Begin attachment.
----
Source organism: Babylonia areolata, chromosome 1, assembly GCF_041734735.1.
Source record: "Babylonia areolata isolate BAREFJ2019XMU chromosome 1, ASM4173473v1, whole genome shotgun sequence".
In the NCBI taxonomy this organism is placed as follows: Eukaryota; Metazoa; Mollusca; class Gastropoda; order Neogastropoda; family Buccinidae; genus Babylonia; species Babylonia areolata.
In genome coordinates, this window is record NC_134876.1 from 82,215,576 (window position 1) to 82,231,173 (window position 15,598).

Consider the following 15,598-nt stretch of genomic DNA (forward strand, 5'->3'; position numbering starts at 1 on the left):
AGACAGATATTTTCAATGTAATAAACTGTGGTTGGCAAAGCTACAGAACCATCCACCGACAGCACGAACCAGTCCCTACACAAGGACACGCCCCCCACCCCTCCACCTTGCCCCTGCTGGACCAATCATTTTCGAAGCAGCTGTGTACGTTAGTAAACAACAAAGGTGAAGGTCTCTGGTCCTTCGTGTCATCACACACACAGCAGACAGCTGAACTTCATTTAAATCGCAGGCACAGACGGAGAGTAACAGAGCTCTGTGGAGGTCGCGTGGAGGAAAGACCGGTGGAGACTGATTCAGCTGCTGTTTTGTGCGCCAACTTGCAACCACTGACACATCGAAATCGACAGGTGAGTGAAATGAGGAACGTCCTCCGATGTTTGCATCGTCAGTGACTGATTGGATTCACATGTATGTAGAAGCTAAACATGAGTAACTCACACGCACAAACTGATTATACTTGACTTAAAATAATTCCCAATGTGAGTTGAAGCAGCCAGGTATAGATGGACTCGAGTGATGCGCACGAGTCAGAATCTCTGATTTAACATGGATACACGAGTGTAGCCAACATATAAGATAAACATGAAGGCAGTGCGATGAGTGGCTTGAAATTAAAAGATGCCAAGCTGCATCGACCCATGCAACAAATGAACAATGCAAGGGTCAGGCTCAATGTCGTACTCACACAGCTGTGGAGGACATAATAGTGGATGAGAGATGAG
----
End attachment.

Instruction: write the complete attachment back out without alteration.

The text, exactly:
Source organism: Babylonia areolata, chromosome 1, assembly GCF_041734735.1.
Source record: "Babylonia areolata isolate BAREFJ2019XMU chromosome 1, ASM4173473v1, whole genome shotgun sequence".
In the NCBI taxonomy this organism is placed as follows: Eukaryota; Metazoa; Mollusca; class Gastropoda; order Neogastropoda; family Buccinidae; genus Babylonia; species Babylonia areolata.
In genome coordinates, this window is record NC_134876.1 from 82,215,576 (window position 1) to 82,231,173 (window position 15,598).

Consider the following 15,598-nt stretch of genomic DNA (forward strand, 5'->3'; position numbering starts at 1 on the left):
AGACAGATATTTTCAATGTAATAAACTGTGGTTGGCAAAGCTACAGAACCATCCACCGACAGCACGAACCAGTCCCTACACAAGGACACGCCCCCCACCCCTCCACCTTGCCCCTGCTGGACCAATCATTTTCGAAGCAGCTGTGTACGTTAGTAAACAACAAAGGTGAAGGTCTCTGGTCCTTCGTGTCATCACACACACAGCAGACAGCTGAACTTCATTTAAATCGCAGGCACAGACGGAGAGTAACAGAGCTCTGTGGAGGTCGCGTGGAGGAAAGACCGGTGGAGACTGATTCAGCTGCTGTTTTGTGCGCCAACTTGCAACCACTGACACATCGAAATCGACAGGTGAGTGAAATGAGGAACGTCCTCCGATGTTTGCATCGTCAGTGACTGATTGGATTCACATGTATGTAGAAGCTAAACATGAGTAACTCACACGCACAAACTGATTATACTTGACTTAAAATAATTCCCAATGTGAGTTGAAGCAGCCAGGTATAGATGGACTCGAGTGATGCGCACGAGTCAGAATCTCTGATTTAACATGGATACACGAGTGTAGCCAACATATAAGATAAACATGAAGGCAGTGCGATGAGTGGCTTGAAATTAAAAGATGCCAAGCTGCATCGACCCATGCAACAAATGAACAATGCAAGGGTCAGGCTCAATGTCGTACTCACACAGCTGTGGAGGACATAATAGTGGATGAGAGATGAG